September 28, 2020Gaining a Competitive Edge: Business Forecasting with Third-Party Data and Microsoft Excel
In a recent webinar with Ryan Squire, Senior Data Scientist at SafeGraph, we tackled the challenges that aren’t uncommon to the Data Scientist, BI Analyst, and other Analytics Leaders. Excel was designed for creating sophisticated models, but data extracts, joins, splicing and data wrangling can be painful and risky. What can you do with Excel despite these challenges? In this blog post, I’ll share how to turn Excel into a crystal ball for your business forecasting by using Excel pivot tables against billions of data points for data exploration.
For this webinar, the AtScale team and I were excited to engage our participants with a live poll. Here are the results.
Live Poll Results
In the first question, “What is your biggest challenge at the moment with Excel forecasting?,” the poll reflected that 46% of our audience answered “scale”. Why? Excel can’t handle the amount of data that is needed to analyze. We also found that 38% of the audience answered “consistency” from report to report.
The results for the second question, “How long does it typically take to get a new measure added to your datasets?”, were better than I expected them to be. With 38% of our respondents answering “A week or less”, that is still too long. What was interesting about this question, is that 23% of our respondents answered, “unpredictable.” This is the worst answer of the bunch. If the timing is unpredictable, you’re probably not going to ask, because you’re not going to know whether you’re going to get an answer.
Tackling the Problems
So, where do we go from here? For this use case, I used Excel to forecast inventory and quantities of products.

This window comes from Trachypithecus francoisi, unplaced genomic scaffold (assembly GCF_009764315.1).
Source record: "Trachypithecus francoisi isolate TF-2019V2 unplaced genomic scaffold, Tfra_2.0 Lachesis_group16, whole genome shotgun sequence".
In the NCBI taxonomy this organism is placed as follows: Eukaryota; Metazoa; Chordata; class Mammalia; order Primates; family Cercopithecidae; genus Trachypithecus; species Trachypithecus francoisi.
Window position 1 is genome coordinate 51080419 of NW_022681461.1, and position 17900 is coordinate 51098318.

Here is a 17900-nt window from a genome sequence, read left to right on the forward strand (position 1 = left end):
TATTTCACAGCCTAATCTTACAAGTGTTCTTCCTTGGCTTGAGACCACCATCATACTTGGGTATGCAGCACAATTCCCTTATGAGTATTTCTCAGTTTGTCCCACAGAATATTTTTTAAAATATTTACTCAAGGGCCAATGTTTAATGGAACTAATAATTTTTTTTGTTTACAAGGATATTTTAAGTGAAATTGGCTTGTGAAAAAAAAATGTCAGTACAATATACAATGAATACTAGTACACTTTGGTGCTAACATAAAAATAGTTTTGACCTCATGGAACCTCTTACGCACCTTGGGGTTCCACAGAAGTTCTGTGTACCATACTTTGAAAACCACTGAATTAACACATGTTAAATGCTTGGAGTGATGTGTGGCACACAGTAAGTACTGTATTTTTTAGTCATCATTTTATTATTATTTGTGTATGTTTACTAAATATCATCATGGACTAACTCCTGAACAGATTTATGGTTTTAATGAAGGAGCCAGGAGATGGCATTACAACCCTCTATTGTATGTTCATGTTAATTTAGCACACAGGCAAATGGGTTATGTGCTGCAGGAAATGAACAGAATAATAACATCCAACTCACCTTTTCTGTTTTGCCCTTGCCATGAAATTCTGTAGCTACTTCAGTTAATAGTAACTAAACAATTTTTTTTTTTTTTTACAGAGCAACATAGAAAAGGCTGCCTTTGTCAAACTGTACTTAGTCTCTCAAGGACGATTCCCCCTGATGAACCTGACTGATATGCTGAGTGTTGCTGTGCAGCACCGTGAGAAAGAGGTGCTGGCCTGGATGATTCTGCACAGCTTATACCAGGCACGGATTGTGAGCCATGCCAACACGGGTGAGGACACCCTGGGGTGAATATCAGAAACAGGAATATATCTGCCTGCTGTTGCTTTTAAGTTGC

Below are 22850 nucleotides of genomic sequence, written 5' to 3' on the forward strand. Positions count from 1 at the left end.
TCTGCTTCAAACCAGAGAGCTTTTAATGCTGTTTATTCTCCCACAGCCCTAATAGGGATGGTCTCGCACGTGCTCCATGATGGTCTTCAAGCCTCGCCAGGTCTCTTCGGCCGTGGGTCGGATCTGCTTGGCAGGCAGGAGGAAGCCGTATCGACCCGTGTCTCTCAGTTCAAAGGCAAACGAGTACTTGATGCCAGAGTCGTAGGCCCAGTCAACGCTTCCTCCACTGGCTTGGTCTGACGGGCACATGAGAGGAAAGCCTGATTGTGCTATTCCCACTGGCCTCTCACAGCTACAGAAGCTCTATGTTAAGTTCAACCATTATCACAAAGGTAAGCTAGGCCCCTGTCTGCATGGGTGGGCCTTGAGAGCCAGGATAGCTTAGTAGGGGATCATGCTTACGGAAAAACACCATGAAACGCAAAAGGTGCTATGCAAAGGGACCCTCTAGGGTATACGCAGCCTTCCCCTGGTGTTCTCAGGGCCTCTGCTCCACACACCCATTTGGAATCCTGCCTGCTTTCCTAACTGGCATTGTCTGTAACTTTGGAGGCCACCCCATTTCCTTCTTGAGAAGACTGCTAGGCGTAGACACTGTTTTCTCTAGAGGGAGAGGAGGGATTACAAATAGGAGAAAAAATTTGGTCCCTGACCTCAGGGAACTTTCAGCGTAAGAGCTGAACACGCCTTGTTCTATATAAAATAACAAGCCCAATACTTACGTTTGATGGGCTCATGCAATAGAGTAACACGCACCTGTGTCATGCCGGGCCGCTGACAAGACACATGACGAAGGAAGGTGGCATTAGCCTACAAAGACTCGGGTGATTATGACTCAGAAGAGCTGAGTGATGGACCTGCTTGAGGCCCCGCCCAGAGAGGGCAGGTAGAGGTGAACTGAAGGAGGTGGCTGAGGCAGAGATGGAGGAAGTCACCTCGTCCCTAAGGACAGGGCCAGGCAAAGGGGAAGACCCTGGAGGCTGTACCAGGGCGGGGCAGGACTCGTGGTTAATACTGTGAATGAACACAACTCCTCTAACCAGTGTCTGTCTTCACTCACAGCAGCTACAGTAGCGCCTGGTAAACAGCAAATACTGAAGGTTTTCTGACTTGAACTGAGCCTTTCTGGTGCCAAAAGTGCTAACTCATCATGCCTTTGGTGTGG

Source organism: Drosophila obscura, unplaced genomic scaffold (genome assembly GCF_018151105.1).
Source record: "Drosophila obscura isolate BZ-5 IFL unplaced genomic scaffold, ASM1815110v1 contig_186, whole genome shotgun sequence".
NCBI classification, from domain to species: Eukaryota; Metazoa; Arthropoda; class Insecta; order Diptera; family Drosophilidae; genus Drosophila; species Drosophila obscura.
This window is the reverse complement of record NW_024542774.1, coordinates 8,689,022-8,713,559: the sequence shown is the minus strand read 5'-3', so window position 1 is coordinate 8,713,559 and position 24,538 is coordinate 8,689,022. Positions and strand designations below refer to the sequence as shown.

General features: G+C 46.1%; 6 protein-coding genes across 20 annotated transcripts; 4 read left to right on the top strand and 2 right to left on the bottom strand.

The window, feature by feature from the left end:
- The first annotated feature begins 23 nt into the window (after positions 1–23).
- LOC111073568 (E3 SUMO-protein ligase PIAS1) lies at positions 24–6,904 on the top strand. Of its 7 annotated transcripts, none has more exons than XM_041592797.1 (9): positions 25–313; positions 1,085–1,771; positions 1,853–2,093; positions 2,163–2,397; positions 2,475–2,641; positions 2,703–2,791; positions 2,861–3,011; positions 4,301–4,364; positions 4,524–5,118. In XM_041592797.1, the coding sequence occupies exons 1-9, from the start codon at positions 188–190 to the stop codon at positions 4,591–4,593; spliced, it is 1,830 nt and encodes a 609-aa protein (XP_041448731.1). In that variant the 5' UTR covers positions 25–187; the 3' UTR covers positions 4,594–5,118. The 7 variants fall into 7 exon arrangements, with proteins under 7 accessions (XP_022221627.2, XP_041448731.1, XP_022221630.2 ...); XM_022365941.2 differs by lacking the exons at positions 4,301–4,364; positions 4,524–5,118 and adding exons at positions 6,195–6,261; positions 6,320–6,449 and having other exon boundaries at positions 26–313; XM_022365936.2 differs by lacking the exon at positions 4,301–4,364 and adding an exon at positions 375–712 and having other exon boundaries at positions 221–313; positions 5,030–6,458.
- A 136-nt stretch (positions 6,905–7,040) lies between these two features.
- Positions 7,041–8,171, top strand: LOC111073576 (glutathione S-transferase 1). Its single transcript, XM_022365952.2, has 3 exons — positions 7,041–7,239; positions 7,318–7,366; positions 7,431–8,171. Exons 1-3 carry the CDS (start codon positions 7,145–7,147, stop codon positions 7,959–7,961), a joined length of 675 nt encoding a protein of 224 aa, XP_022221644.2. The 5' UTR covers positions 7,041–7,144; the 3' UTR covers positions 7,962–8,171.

Loading Foot Traffic Data
In this example, we used SafeGraph’s third party data to account for the foot traffic difference between March and August of 2019 as well as foot traffic data between those same months but a year later during COVID-19 (where we witnessed how retail was affected).
*On the SafeGraph website, we used their “Weekly Patterns” third party data for the purpose of this use case.
Here are a few of my takeaways:
- The first problem is that Microsoft Excel is not a database. It’s limited to 1M rows of data.
- CSV files are difficult to parse and load.
- Aggregating data is difficult and error prone. For this example, I am a retail store with my own retail calendars and of course my holiday calendar from this year is going to be different from my holiday calendar from last year.
Loading Baseline Sales Data
Using Tableau and AtScale, I took a look at my data for the year and then loaded it into Excel.
- The problem is that the data needs to be refreshed. Updating the data is a manual, error-prone process. As soon as I pasted something into Excel, it’s game over. I might make a mistake when I paste it, I might forget what I did last month. If I’m doing this monthly and even forget where I went to go get that data to begin with, I might get different data the second time around.
- Data is only as fresh as the last file loaded.
- New data elements may break existing models. When this happens, I have to change the whole process. And it’s a different manual process. Trying to splice in data means I have to go and manipulate the raw data – a risky proposition.
Building a Sales Forecast Model
In this final part of the webinar, I shared the pivot table that I created that is from my first party data. Then I went ahead and I did my forecast. I was able to do my forecast by simply referencing the pivot table data that I referenced.
- Trusting your data isn’t easy. There is no guarantee that your data will match the “corporate truth”. If I’m doing this manually and I’m manually splicing data, I’m almost assured that it’s not gonna match the corporate truth, because manual data preparation steps are error prone and clumsy. The data may be different and may be updated differently. It may have been revised and I may be using old numbers.
- Bespoke calculations are difficult and error prone. This a really simple model, but things can get pretty complicated, fast.
- Conformed dimensions and hierarchies are very important. Using a common set of dimensions and hierarchies across my analysis ensures that folks are rolling up data the same way.